Sit down and map out your professional strengths, and how your experience backs up those strengths. Additionally, identify transferable skills that transcend any particular industry or type of organisation.
2. What is your value-add to a company and what will they count on you for?
Companies bring in contractors for all types of projects. Maybe they need someone who can start quickly and hit the ground running. Perhaps they have a large issue to solve and need someone with the exact skill sets to bring the solution. Look at your experience and skill sets, and identify areas where you feel you offer the most value
3. Am I motivated or terrified at the thought of a less stable career?
This is where it’s time to be realistic. Some of us like to know you’ll make a certain amount per year with one stable job, and that’s okay. The world needs permanent staff as well. However, if the thought of taking the twists and turns of your career into your own hands is highly motivating and has been niggling at you for a while, contracting may be your solution.
4. How much money do I need to make?
One reality of contracting is you may have time off between jobs. If you sit down and map out exactly what your budget is, what your financial goals are and what you need to do to achieve that, you’ll have much greater clarity when making decisions about which contract roles to pursue.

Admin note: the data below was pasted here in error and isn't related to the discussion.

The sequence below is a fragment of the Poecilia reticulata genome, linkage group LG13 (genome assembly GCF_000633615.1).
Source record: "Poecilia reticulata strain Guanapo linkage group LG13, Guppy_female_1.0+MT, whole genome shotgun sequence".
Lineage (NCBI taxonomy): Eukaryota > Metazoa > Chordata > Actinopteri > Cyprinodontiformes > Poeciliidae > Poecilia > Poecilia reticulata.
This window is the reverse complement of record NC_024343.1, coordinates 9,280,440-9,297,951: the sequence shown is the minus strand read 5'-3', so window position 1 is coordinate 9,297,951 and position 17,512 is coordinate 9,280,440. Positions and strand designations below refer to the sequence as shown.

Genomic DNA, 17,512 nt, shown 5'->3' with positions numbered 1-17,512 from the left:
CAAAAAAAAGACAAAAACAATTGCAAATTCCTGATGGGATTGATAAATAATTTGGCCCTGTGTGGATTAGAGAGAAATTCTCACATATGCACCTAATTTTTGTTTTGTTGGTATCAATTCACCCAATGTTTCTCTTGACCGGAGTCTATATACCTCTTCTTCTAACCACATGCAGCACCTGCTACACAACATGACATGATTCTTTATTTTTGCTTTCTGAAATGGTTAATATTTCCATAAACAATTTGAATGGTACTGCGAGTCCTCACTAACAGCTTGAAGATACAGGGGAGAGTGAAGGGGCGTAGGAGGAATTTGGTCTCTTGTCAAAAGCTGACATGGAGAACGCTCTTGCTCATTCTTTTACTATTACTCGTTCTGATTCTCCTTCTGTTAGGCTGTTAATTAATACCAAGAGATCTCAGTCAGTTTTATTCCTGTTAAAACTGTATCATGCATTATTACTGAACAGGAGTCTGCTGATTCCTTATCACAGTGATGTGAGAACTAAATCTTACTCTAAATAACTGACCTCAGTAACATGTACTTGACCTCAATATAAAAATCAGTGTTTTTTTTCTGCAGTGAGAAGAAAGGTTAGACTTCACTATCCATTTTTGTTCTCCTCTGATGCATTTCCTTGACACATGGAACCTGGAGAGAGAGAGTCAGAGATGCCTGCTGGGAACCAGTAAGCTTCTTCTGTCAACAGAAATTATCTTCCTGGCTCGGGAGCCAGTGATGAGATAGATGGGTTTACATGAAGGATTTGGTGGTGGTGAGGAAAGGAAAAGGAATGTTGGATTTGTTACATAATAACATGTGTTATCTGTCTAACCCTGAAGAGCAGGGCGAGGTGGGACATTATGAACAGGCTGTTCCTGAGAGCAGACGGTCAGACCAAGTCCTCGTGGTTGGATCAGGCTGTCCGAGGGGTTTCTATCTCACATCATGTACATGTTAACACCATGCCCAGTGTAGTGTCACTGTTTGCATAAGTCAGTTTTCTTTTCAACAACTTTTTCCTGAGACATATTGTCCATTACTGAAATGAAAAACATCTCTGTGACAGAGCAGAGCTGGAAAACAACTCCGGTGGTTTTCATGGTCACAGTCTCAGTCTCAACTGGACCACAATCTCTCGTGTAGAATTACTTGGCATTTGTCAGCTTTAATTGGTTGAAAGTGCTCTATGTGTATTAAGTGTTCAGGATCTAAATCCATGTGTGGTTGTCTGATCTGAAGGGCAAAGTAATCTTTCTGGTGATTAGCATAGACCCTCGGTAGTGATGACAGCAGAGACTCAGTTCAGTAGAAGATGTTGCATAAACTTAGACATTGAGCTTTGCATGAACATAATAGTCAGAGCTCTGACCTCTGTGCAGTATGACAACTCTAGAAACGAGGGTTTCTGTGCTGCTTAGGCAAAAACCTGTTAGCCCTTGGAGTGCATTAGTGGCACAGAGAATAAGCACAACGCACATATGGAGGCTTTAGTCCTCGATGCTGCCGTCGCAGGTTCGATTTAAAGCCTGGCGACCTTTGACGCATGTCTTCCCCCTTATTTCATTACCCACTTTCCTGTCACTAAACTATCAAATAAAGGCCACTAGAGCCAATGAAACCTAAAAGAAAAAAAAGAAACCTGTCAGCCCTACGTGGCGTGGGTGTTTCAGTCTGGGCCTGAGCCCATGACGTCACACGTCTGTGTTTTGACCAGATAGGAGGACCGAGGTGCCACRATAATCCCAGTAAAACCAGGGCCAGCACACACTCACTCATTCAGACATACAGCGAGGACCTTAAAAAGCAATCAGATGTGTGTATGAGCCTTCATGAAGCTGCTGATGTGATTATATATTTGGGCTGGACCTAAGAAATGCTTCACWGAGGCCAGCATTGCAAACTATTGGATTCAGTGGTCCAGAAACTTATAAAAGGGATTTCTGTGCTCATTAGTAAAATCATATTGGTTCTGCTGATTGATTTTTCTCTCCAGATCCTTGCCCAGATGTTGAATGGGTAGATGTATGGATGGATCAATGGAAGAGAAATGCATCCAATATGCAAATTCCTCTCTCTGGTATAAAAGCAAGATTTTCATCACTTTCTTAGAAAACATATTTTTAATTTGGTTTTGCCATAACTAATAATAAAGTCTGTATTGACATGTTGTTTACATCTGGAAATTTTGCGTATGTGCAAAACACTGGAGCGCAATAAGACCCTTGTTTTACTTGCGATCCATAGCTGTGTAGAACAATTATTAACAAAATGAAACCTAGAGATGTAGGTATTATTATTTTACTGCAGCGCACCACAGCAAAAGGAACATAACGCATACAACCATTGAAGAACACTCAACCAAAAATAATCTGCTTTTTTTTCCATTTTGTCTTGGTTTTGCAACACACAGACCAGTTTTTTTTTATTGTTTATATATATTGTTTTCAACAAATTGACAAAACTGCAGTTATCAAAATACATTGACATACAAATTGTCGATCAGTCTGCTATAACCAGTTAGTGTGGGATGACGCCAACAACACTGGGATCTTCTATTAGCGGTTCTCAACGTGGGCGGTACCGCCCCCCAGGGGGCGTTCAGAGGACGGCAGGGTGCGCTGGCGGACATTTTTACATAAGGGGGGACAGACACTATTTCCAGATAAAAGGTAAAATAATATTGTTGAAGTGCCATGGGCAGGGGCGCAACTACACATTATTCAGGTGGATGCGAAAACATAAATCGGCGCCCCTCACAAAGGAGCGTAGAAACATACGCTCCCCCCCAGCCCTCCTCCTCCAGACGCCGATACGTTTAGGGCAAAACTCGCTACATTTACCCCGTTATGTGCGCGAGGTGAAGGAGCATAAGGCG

How do I get started as a contractor?
Once you have defined your skills and what you’re looking for, it’s time to start looking for opportunities.
If you strike out on your own, start by researching websites that list many short-term freelance opportunities but also have longer term contract jobs. LinkedIn jobs has a wide variety of contract opportunities in the jobs function of their app, where you can filter roles for attributes such as contract, or remote work.
If you would like to pair up with someone who has contracting expertise, Page Personnel can help you get going – from identifying your top strengths to supplying a steady stream of opportunities, both immediately and down the road when your contract ends.
Myths versus reality
Finally a few myths around contracting – and the truths behind them.
Myth 1: I will constantly be looking for work